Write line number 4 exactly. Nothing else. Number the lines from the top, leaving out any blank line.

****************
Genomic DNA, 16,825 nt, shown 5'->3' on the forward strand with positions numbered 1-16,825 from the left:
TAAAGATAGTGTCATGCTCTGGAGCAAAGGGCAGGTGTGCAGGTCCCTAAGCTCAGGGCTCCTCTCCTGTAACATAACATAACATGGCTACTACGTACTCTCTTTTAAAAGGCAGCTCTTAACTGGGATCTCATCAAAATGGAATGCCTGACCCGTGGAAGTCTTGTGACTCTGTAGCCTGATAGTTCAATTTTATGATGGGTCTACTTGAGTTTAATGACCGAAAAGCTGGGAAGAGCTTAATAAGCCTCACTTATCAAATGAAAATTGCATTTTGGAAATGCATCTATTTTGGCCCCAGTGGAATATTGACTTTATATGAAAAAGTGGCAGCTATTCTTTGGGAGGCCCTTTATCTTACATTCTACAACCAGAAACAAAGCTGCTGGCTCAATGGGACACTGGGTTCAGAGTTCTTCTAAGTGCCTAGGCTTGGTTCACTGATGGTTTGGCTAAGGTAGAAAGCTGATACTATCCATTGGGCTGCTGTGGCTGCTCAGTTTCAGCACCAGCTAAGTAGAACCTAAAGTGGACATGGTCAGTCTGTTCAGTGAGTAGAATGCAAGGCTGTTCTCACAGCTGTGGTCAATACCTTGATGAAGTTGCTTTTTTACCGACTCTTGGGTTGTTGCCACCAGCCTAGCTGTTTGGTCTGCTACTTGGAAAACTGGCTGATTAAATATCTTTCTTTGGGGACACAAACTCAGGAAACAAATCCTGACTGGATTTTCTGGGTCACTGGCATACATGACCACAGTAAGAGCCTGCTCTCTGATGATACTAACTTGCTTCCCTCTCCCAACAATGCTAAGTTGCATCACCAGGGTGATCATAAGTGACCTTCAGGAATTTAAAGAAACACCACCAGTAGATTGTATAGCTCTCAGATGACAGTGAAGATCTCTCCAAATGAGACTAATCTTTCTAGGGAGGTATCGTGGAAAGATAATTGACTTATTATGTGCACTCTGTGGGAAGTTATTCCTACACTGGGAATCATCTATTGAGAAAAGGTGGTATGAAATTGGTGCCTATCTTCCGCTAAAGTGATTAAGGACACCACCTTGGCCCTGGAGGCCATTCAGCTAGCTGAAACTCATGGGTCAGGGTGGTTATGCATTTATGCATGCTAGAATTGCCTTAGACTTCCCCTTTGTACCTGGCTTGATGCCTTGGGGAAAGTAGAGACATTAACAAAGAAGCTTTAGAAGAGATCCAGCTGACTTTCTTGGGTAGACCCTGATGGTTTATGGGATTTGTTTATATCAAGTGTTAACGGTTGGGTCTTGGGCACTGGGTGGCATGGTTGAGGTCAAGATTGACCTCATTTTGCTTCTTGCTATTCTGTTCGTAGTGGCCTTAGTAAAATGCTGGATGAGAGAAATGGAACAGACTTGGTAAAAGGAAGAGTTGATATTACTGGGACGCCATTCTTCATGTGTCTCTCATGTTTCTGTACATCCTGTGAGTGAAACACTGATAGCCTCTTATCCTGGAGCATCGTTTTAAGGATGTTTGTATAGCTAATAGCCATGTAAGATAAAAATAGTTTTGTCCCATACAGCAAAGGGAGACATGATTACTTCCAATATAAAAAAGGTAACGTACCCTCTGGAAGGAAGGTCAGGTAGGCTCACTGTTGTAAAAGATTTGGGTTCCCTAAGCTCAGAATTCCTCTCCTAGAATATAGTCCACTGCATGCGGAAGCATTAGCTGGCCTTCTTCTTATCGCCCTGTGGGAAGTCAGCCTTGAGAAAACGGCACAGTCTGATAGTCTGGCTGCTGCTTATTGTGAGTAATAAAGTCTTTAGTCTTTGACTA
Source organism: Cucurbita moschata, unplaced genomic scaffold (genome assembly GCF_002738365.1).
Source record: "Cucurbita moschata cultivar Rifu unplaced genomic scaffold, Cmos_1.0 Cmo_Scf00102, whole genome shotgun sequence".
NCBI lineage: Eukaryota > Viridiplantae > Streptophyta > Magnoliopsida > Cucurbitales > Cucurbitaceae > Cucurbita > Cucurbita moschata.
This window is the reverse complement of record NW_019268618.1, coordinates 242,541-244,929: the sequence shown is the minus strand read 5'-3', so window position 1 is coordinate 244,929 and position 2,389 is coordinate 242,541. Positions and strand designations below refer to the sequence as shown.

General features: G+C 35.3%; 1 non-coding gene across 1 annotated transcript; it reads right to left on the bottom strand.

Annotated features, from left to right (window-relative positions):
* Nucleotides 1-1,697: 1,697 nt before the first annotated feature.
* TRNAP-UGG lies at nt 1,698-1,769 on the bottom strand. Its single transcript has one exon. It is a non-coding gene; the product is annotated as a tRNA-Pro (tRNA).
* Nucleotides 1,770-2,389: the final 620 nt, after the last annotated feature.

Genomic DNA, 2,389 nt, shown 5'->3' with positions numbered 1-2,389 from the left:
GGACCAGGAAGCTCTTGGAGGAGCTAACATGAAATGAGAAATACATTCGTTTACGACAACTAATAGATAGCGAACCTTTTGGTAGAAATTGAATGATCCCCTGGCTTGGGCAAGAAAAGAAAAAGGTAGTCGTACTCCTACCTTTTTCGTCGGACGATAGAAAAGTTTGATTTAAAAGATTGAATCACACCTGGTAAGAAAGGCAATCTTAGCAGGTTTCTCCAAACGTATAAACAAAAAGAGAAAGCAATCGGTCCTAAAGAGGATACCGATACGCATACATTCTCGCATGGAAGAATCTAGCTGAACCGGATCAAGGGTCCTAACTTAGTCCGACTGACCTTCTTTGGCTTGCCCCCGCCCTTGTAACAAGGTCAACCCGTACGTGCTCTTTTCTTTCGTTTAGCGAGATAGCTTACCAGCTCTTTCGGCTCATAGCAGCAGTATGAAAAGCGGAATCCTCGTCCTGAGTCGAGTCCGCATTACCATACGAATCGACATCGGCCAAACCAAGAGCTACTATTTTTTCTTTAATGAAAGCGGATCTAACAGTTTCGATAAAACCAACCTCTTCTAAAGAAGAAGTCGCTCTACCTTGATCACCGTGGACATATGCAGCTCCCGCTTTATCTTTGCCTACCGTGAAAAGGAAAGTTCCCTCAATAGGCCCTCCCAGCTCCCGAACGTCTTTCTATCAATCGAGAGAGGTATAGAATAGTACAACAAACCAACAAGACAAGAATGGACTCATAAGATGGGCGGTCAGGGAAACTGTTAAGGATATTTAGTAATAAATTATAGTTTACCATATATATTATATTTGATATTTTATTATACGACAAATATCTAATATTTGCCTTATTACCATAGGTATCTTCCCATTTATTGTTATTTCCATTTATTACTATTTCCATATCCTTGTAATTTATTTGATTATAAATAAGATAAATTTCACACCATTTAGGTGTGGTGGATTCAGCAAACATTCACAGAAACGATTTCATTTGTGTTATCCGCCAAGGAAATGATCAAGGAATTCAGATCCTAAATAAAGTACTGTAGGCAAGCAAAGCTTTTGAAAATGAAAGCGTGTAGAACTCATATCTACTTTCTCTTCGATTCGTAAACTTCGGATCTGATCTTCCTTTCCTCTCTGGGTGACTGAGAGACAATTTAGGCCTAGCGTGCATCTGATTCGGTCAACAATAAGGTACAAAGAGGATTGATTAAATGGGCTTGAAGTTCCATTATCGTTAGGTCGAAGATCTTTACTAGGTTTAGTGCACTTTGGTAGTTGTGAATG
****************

Source record: "Cucurbita moschata cultivar Rifu unplaced genomic scaffold, Cmos_1.0 Cmo_Scf00102, whole genome shotgun sequence".